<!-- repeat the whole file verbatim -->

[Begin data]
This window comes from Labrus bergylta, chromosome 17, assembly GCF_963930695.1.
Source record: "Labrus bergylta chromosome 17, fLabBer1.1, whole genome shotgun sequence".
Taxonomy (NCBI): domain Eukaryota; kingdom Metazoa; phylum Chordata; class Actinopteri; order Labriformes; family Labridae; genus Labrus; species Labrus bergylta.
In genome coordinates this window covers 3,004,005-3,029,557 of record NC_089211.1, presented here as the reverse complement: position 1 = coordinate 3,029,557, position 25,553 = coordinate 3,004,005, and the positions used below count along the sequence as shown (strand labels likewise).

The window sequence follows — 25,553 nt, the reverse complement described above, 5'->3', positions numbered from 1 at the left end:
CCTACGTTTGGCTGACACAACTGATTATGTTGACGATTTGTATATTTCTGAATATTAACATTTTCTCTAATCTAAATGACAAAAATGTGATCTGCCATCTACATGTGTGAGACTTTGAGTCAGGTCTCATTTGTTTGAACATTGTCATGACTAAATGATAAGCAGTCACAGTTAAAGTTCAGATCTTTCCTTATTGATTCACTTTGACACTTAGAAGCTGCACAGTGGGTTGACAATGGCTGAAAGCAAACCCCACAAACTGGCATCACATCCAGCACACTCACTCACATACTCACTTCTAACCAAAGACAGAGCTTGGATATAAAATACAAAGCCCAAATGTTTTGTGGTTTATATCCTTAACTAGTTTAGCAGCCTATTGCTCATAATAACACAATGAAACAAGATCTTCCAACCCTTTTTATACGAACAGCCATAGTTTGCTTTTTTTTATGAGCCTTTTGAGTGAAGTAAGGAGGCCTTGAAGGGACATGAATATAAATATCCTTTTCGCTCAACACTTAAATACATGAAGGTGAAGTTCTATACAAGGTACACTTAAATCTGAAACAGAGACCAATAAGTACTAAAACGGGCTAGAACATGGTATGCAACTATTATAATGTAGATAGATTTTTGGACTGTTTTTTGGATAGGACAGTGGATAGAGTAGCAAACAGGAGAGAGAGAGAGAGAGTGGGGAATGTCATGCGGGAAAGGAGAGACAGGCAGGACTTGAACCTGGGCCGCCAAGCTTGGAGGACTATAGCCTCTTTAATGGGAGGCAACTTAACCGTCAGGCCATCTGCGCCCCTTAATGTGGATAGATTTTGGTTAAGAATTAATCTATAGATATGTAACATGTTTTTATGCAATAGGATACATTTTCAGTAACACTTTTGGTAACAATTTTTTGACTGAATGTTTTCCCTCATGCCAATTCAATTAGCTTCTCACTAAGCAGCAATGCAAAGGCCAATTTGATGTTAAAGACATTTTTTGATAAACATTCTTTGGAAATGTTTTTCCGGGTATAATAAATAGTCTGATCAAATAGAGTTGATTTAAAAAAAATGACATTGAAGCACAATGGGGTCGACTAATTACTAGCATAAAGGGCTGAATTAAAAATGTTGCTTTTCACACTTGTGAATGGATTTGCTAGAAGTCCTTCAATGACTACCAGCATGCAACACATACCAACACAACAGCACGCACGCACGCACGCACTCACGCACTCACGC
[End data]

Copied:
This window comes from Labrus bergylta, chromosome 17, assembly GCF_963930695.1.
Source record: "Labrus bergylta chromosome 17, fLabBer1.1, whole genome shotgun sequence".
Taxonomy (NCBI): domain Eukaryota; kingdom Metazoa; phylum Chordata; class Actinopteri; order Labriformes; family Labridae; genus Labrus; species Labrus bergylta.
In genome coordinates this window covers 3,004,005-3,029,557 of record NC_089211.1, presented here as the reverse complement: position 1 = coordinate 3,029,557, position 25,553 = coordinate 3,004,005, and the positions used below count along the sequence as shown (strand labels likewise).

The window sequence follows — 25,553 nt, the reverse complement described above, 5'->3', positions numbered from 1 at the left end:
CCTACGTTTGGCTGACACAACTGATTATGTTGACGATTTGTATATTTCTGAATATTAACATTTTCTCTAATCTAAATGACAAAAATGTGATCTGCCATCTACATGTGTGAGACTTTGAGTCAGGTCTCATTTGTTTGAACATTGTCATGACTAAATGATAAGCAGTCACAGTTAAAGTTCAGATCTTTCCTTATTGATTCACTTTGACACTTAGAAGCTGCACAGTGGGTTGACAATGGCTGAAAGCAAACCCCACAAACTGGCATCACATCCAGCACACTCACTCACATACTCACTTCTAACCAAAGACAGAGCTTGGATATAAAATACAAAGCCCAAATGTTTTGTGGTTTATATCCTTAACTAGTTTAGCAGCCTATTGCTCATAATAACACAATGAAACAAGATCTTCCAACCCTTTTTATACGAACAGCCATAGTTTGCTTTTTTTTATGAGCCTTTTGAGTGAAGTAAGGAGGCCTTGAAGGGACATGAATATAAATATCCTTTTCGCTCAACACTTAAATACATGAAGGTGAAGTTCTATACAAGGTACACTTAAATCTGAAACAGAGACCAATAAGTACTAAAACGGGCTAGAACATGGTATGCAACTATTATAATGTAGATAGATTTTTGGACTGTTTTTTGGATAGGACAGTGGATAGAGTAGCAAACAGGAGAGAGAGAGAGAGAGTGGGGAATGTCATGCGGGAAAGGAGAGACAGGCAGGACTTGAACCTGGGCCGCCAAGCTTGGAGGACTATAGCCTCTTTAATGGGAGGCAACTTAACCGTCAGGCCATCTGCGCCCCTTAATGTGGATAGATTTTGGTTAAGAATTAATCTATAGATATGTAACATGTTTTTATGCAATAGGATACATTTTCAGTAACACTTTTGGTAACAATTTTTTGACTGAATGTTTTCCCTCATGCCAATTCAATTAGCTTCTCACTAAGCAGCAATGCAAAGGCCAATTTGATGTTAAAGACATTTTTTGATAAACATTCTTTGGAAATGTTTTTCCGGGTATAATAAATAGTCTGATCAAATAGAGTTGATTTAAAAAAAATGACATTGAAGCACAATGGGGTCGACTAATTACTAGCATAAAGGGCTGAATTAAAAATGTTGCTTTTCACACTTGTGAATGGATTTGCTAGAAGTCCTTCAATGACTACCAGCATGCAACACATACCAACACAACAGCACGCACGCACGCACGCACTCACGCACTCACGC